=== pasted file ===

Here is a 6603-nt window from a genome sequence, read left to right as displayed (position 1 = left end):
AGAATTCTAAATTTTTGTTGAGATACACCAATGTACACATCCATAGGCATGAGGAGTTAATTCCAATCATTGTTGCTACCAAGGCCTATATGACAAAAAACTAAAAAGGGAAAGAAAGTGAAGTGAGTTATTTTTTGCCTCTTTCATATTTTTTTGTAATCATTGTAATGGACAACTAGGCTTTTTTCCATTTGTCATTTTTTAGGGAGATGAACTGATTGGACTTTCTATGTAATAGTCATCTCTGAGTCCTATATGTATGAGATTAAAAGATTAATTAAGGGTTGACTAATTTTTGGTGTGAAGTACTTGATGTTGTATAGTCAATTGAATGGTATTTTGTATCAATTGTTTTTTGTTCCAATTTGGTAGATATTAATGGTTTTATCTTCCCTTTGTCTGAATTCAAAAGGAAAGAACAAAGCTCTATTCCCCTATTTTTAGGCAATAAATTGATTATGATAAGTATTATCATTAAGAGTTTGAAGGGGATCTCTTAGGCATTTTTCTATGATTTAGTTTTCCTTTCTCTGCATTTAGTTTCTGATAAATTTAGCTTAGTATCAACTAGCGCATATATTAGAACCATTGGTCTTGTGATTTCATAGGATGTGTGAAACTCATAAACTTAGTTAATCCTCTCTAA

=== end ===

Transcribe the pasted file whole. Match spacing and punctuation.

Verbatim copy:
Here is a 6603-nt window from a genome sequence, read left to right as displayed (position 1 = left end):
AGAATTCTAAATTTTTGTTGAGATACACCAATGTACACATCCATAGGCATGAGGAGTTAATTCCAATCATTGTTGCTACCAAGGCCTATATGACAAAAAACTAAAAAGGGAAAGAAAGTGAAGTGAGTTATTTTTTGCCTCTTTCATATTTTTTTGTAATCATTGTAATGGACAACTAGGCTTTTTTCCATTTGTCATTTTTTAGGGAGATGAACTGATTGGACTTTCTATGTAATAGTCATCTCTGAGTCCTATATGTATGAGATTAAAAGATTAATTAAGGGTTGACTAATTTTTGGTGTGAAGTACTTGATGTTGTATAGTCAATTGAATGGTATTTTGTATCAATTGTTTTTTGTTCCAATTTGGTAGATATTAATGGTTTTATCTTCCCTTTGTCTGAATTCAAAAGGAAAGAACAAAGCTCTATTCCCCTATTTTTAGGCAATAAATTGATTATGATAAGTATTATCATTAAGAGTTTGAAGGGGATCTCTTAGGCATTTTTCTATGATTTAGTTTTCCTTTCTCTGCATTTAGTTTCTGATAAATTTAGCTTAGTATCAACTAGCGCATATATTAGAACCATTGGTCTTGTGATTTCATAGGATGTGTGAAACTCATAAACTTAGTTAATCCTCTCTAA